Gowalla vs. Foursquare: Battle of the Check-Ins

Gowalla vs. Foursquare: Battle of the Check-Ins

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Gowalla vs. Foursquare: Battle of the Check-Ins

At a 2009 music festival in Austin called SXSW (South by Southwest), two remarkably similar social networks were charging ahead at full speed.  Gowalla and Foursquare were both social platforms that allowed users to check in to various locations, letting other people know where they were and what they were doing. Soon, Gowalla vs. Foursquare was the biggest battle in geolocationally based social media.  However, as time went on, the two companies went in very different directions.  This guide will help you understand the differences between Gowalla and Foursquare, so that you can better anticipate how social media trends will affect companies in the future.

Gowalla vs. Foursquare: How They Began

Both Gowalla and Foursquare started as ways for people to connect with others about where they were, where they were going, and what venues they enjoyed.  If you were at a location, you could not only check in, but also see other users that were in the same place.  This allowed people to connect and gather in ways that had previously been difficult or impossible.

Gowalla vs. Foursquare: Where They Are Now

The Gowalla vs. Foursquare battle continued as the two networks gained users.  Foursquare's executives were able to form relationships with some major corporations, including Starbucks.  The Foursquare team worked on making their system capable of doing charitable donations for companies who wanted to use charity drives as a marketing campaign.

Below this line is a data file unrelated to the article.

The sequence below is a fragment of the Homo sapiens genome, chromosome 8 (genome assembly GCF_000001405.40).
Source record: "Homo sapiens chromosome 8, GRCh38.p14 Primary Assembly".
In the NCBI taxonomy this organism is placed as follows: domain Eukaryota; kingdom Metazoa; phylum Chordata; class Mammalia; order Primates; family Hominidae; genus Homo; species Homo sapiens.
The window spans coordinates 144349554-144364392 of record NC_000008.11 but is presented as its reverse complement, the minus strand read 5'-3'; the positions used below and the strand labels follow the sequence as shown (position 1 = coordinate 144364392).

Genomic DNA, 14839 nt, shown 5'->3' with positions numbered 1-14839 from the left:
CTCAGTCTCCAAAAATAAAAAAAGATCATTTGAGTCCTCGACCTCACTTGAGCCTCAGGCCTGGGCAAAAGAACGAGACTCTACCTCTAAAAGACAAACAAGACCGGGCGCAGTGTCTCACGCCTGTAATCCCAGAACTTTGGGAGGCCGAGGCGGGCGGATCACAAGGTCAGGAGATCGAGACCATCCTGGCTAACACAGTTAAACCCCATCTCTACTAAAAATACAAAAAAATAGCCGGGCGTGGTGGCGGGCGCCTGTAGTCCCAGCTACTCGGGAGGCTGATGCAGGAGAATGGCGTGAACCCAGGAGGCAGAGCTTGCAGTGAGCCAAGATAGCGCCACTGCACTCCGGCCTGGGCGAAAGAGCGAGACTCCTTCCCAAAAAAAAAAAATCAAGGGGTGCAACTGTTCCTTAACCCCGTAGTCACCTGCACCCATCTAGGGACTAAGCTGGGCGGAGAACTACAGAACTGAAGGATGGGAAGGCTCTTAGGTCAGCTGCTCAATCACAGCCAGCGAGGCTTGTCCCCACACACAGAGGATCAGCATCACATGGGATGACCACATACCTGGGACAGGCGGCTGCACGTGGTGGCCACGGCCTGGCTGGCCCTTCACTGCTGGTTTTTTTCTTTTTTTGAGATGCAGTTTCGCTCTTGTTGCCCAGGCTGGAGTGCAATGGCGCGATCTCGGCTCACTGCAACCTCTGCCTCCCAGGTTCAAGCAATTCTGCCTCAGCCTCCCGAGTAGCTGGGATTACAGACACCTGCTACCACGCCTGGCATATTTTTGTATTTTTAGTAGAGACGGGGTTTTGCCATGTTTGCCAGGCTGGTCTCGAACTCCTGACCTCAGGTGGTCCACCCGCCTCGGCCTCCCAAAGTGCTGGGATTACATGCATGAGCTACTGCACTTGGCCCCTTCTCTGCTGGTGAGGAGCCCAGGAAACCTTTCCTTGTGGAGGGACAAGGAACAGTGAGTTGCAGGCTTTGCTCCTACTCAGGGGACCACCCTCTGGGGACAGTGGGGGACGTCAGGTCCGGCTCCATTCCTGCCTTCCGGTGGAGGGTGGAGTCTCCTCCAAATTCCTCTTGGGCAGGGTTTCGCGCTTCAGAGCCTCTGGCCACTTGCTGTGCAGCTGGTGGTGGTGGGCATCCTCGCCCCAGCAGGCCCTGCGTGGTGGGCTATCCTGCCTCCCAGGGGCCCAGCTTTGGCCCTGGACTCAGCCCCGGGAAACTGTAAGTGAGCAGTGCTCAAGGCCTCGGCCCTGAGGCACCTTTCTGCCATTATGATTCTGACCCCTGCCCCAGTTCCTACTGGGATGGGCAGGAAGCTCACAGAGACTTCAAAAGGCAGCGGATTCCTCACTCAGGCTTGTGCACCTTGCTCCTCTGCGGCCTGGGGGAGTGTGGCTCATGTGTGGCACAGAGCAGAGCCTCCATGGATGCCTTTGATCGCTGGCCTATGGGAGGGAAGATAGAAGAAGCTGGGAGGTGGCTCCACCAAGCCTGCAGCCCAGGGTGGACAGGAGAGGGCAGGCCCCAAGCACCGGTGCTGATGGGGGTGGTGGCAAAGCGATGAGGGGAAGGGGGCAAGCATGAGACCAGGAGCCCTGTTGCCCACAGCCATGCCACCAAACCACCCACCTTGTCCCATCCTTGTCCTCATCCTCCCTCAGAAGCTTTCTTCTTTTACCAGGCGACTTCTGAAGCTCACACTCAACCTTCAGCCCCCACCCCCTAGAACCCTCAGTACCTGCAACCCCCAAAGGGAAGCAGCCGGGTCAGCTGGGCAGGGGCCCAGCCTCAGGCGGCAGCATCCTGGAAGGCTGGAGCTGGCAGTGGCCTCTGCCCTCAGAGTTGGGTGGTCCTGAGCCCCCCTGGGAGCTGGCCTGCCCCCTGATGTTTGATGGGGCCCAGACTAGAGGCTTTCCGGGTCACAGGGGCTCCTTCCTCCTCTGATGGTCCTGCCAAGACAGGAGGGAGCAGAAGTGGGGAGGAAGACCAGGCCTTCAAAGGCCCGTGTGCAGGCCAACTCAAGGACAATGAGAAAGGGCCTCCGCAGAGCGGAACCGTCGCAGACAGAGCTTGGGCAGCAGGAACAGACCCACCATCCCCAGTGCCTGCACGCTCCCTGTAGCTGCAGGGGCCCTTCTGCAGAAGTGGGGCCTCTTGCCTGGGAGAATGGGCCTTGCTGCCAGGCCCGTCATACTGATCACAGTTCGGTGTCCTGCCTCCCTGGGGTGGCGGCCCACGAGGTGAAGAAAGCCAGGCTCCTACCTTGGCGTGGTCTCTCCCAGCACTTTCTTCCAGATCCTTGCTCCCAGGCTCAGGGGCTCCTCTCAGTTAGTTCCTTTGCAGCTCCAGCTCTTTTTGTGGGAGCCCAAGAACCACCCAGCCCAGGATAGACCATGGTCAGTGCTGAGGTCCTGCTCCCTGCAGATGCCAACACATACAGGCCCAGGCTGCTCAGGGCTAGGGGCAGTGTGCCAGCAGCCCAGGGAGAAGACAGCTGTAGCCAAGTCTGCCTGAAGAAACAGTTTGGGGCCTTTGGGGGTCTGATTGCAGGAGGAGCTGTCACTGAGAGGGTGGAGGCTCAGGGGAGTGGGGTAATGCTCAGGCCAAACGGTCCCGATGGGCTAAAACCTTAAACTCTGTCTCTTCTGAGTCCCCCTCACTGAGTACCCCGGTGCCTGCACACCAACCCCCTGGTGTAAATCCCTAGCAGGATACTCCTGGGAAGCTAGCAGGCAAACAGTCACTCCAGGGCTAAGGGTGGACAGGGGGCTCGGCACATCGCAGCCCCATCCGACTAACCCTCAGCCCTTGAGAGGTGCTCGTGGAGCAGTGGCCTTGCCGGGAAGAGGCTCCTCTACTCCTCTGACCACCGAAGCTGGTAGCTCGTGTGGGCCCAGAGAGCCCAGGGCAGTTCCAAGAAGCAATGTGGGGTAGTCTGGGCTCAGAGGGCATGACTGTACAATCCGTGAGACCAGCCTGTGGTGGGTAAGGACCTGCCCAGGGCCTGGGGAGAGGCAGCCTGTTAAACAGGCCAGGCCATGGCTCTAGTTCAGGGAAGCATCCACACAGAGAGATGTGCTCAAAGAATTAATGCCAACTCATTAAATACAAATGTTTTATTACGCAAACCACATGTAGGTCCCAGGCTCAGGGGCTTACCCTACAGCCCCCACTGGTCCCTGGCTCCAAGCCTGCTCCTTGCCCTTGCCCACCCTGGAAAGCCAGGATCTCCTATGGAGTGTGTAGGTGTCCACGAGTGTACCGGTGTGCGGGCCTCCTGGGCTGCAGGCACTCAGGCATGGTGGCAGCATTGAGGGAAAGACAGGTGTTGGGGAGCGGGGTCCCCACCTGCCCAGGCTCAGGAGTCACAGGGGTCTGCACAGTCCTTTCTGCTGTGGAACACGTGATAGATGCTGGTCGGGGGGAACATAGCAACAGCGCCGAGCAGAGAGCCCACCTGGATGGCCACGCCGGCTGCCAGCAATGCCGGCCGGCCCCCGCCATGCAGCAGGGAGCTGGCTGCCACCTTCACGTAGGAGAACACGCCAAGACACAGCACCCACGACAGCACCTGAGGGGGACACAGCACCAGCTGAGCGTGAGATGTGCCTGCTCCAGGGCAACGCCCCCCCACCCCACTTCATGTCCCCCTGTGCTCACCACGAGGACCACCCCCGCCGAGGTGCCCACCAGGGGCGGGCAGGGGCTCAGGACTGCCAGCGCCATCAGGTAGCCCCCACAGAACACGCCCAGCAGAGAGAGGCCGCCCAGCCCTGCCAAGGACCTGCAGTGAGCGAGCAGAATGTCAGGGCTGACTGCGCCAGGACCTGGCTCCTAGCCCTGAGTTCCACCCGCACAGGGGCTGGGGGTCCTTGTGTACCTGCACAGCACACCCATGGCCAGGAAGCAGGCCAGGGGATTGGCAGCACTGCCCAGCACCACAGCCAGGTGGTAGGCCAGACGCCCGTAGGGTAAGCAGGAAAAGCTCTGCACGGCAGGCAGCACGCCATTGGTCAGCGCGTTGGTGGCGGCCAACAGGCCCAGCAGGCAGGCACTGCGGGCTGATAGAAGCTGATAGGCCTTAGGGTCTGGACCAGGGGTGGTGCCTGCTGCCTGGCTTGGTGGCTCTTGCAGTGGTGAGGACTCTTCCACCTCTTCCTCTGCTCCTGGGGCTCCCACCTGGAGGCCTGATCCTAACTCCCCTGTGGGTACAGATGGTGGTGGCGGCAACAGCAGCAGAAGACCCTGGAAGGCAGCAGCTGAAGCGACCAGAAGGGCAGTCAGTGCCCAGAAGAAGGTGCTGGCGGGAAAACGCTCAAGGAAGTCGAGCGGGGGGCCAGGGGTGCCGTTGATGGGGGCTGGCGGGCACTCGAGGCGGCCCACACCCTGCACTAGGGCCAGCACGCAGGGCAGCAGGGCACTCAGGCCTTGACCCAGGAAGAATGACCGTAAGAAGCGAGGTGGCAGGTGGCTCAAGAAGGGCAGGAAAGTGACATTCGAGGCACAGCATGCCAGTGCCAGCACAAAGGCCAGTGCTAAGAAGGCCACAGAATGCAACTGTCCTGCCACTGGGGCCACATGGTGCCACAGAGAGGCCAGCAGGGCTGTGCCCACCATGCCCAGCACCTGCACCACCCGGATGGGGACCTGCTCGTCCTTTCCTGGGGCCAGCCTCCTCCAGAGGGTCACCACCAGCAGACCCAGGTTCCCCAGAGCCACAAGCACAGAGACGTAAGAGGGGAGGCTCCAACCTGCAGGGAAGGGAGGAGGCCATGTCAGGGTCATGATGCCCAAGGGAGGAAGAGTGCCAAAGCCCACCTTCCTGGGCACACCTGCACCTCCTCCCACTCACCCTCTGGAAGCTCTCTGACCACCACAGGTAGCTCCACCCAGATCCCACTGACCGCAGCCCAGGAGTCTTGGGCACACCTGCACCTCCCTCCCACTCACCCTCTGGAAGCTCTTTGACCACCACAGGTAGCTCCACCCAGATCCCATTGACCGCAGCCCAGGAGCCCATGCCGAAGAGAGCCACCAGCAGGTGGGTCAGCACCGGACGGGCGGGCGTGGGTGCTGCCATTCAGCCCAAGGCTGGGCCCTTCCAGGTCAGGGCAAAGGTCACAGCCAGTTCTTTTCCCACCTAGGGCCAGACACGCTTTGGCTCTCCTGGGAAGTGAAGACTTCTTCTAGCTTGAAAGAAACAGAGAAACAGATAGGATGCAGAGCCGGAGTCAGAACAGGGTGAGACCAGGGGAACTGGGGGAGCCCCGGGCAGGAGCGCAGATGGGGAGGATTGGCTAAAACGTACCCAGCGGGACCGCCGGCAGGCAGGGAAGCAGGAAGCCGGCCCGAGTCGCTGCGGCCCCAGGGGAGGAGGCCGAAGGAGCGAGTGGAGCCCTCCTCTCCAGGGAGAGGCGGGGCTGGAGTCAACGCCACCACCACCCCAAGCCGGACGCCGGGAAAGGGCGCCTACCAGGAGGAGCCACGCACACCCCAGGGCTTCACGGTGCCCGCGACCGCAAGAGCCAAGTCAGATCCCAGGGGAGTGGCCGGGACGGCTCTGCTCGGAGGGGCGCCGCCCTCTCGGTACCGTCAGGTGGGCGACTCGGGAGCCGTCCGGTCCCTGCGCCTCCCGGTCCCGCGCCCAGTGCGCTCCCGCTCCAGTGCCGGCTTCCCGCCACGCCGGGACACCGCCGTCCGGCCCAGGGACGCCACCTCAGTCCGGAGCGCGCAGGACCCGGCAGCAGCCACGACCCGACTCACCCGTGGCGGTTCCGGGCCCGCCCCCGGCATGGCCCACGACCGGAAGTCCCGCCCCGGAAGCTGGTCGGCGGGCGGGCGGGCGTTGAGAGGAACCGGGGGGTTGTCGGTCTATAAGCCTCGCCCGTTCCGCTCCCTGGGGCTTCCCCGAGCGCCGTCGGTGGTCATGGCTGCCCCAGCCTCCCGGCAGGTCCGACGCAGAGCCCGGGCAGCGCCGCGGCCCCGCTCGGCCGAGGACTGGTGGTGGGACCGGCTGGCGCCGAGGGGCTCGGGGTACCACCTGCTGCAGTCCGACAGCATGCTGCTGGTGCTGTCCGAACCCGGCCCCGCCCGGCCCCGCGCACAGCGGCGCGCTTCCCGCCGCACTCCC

Gowalla, on the other hand, used innovative design, but could never capture as much market share as Foursquare.  As Gowalla realized that it couldn't keep up with Foursquare, it decided to use the old adage: “if you can't beat 'em, join 'em.”  It made itself into a service that could actually post location information to Twitter, Facebook, and Foursquare as well as to other Gowalla users.  Gowalla's service also allowed users to see cross-platform check in activity for all of these social media platforms.

No matter what Gowalla tried, it couldn't seem to win the Gowalla vs. Foursquare traffic war.  It first became a subsidiary of Facebook and tried to exist within that social networking site.  In early 2012, Gowalla's doors closed for good, leaving Foursquare as the undisputed champion in the Gowalla vs. Foursquare war.

Gowalla vs. Foursquare: The Discount Difference

Why did Gowalla fail where Foursquare succeeded?  One of the biggest differences had to do with Gowalla being unwilling to capitalize on discounts and other types of direct marketing offered by companies.  This lack of promotions and discounts was a design choice on the part of Gowalla's design team, but resulted in businesses having fewer reasons to really make use of the service.

While both of the services offered various badges (and many critics felt that Gowalla's badges were actually more innovative—some even entitled users to real-world prizes), in 2012 the quest for badges seems to have lost its luster for many users.  Instead, it seems like most users now have gotten over the novelty of social connection and are more concerned about getting deals from the companies they shop at.